Doctors Without Borders/Médecins Sans Frontières (MSF) expanded activities in the Honduran capital, Tegucigalpa, and its sister city Comayagüela in 2016. In both cities MSF provides mental health care for victims of various types of violence, including kidnapping, extortion, assault, threats, and more.
"We are talking about people who have suffered directly from these violent acts," says MSF mental health supervisor Edgard Boquín, "but also about the relatives of those affected, as well as people who have witnessed murders or other violent acts, who are often forced to leave their homes and go into hiding."
In 2015, MSF teams provided mental health care to 158 patients, and in 2016 the number jumped to 340—an increase of 117 percent. However, given the extent of violence within Honduras, MSF teams estimate that there are many more people in need of support. "We know that this is just the tip of the iceberg," says Boquín.
The Consequences of Violence
Violence is commonplace in many parts of Honduras. As a result, many people fail to acknowledge both the short and long-term effects it has on their lives.
Witnessing and experiencing violence affects everyone differently, but many find it difficult to get back into the routine of life. "These events can be very traumatic and stop people from functioning normally," says Boquín. "Some symptoms appear very fast, such as acute stress, which manifests in feelings of anxiety. Some people have serious difficulties with their sleep patterns, including insomnia and nightmares. Others have flashbacks—or recurrent memories—during the daytime, making them relive the experience[s]."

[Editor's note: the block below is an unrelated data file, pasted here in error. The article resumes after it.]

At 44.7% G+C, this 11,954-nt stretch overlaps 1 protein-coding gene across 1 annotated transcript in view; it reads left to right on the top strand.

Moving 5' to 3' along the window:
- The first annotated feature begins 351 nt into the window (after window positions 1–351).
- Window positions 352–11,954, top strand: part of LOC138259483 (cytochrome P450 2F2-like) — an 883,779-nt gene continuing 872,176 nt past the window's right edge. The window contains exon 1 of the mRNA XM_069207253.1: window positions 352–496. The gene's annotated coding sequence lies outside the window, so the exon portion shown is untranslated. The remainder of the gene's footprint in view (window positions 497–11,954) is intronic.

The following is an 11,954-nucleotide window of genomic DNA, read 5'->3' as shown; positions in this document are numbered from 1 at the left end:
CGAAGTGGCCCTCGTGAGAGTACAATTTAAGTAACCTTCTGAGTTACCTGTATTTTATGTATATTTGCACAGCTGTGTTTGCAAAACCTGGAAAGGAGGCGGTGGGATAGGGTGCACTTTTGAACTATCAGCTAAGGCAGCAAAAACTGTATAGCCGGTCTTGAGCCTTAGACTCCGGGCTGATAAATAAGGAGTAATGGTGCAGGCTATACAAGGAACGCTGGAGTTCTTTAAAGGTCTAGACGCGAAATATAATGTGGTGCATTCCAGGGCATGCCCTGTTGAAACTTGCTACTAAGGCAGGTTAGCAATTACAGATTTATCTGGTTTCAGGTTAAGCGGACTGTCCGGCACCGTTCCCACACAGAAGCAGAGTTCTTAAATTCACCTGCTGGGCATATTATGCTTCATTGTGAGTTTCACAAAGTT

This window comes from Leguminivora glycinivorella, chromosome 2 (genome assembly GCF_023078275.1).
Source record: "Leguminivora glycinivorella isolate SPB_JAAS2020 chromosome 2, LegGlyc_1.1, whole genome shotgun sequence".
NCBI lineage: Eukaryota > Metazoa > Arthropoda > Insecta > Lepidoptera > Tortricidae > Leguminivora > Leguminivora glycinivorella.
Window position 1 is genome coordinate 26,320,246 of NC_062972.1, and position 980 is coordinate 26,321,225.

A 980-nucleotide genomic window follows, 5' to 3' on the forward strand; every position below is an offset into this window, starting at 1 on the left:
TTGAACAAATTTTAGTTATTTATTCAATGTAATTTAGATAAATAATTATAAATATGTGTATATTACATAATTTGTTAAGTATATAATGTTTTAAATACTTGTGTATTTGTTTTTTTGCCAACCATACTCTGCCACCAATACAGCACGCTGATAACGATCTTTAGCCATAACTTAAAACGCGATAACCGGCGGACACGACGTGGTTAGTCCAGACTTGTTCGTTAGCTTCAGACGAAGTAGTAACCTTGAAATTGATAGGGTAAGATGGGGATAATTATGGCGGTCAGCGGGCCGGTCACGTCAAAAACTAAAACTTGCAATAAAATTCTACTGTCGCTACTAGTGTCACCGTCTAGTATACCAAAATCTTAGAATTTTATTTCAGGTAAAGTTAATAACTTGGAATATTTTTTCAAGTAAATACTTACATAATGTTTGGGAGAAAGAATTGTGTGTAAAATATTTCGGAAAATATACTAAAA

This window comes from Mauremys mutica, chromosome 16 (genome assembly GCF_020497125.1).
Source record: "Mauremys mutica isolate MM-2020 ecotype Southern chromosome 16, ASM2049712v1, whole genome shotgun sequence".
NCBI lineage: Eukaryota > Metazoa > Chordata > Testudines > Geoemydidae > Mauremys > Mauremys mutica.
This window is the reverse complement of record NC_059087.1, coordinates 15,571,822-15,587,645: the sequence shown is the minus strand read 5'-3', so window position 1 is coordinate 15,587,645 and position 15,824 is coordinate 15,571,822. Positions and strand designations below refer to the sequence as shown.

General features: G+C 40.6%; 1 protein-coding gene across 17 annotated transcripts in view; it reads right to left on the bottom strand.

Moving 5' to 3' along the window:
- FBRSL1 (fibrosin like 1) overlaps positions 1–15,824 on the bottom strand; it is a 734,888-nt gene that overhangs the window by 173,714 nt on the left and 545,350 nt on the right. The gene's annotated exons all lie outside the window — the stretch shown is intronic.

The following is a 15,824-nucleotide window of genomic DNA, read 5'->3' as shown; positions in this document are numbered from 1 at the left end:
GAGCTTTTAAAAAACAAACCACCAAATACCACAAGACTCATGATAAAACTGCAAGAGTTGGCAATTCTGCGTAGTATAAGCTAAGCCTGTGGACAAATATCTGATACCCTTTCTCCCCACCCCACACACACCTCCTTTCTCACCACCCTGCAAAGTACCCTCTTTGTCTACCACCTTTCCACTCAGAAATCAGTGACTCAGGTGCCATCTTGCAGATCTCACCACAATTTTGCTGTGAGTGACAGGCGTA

MSF teams provide support to prevent these side effects from becoming more serious. "When people don’t receive care in time, they can develop severe depressive symptoms, acute anxiety, or episodes of post-traumatic stress, requiring psychiatric or medical support," says MSF mental health advisor Juan Carlos Arteaga.
MSF’s mental health teams provide individual sessions, group sessions, and activities such as psychosocial workshops. Most patients attend between one and eight sessions.
"We try to work on the emotions, feelings, and thoughts that people experience as a result of what happened to them," says Boquín. "We use cognitive behavioral therapy to help patients take the detrimental elements and replace them with positive coping tools, such as anxiety control, breathing, and relaxation techniques, or by making small life plans which will allow them to cope with their environment again."
Support Networks are Vital
Since 2011, MSF has provided its servicio prioritario, or priority service, in collaboration with the Honduran Ministry of Health. The service offers emergency medical and psychological care to victims of violence, including sexual violence. This free, confidential, one-stop service is available at two health centers and in Tegucigalpa’s main hospital.
MSF teams also provide patients with information about other types of assistance available to them from other providers, including safe houses, relocation options, social protection, and legal advice.
MSF’s experience shows that the more external support people have, the better their chances of recovery. "Patients can leave the clinic with a clear notion of how to improve their mental health, but if every day they face a threatening situation, with no way out, it’s far more difficult for them to recover," says Boquín. "Helping patients identify an external support network—for the care of their health or for other immediate needs—has produced very good results in their recovery."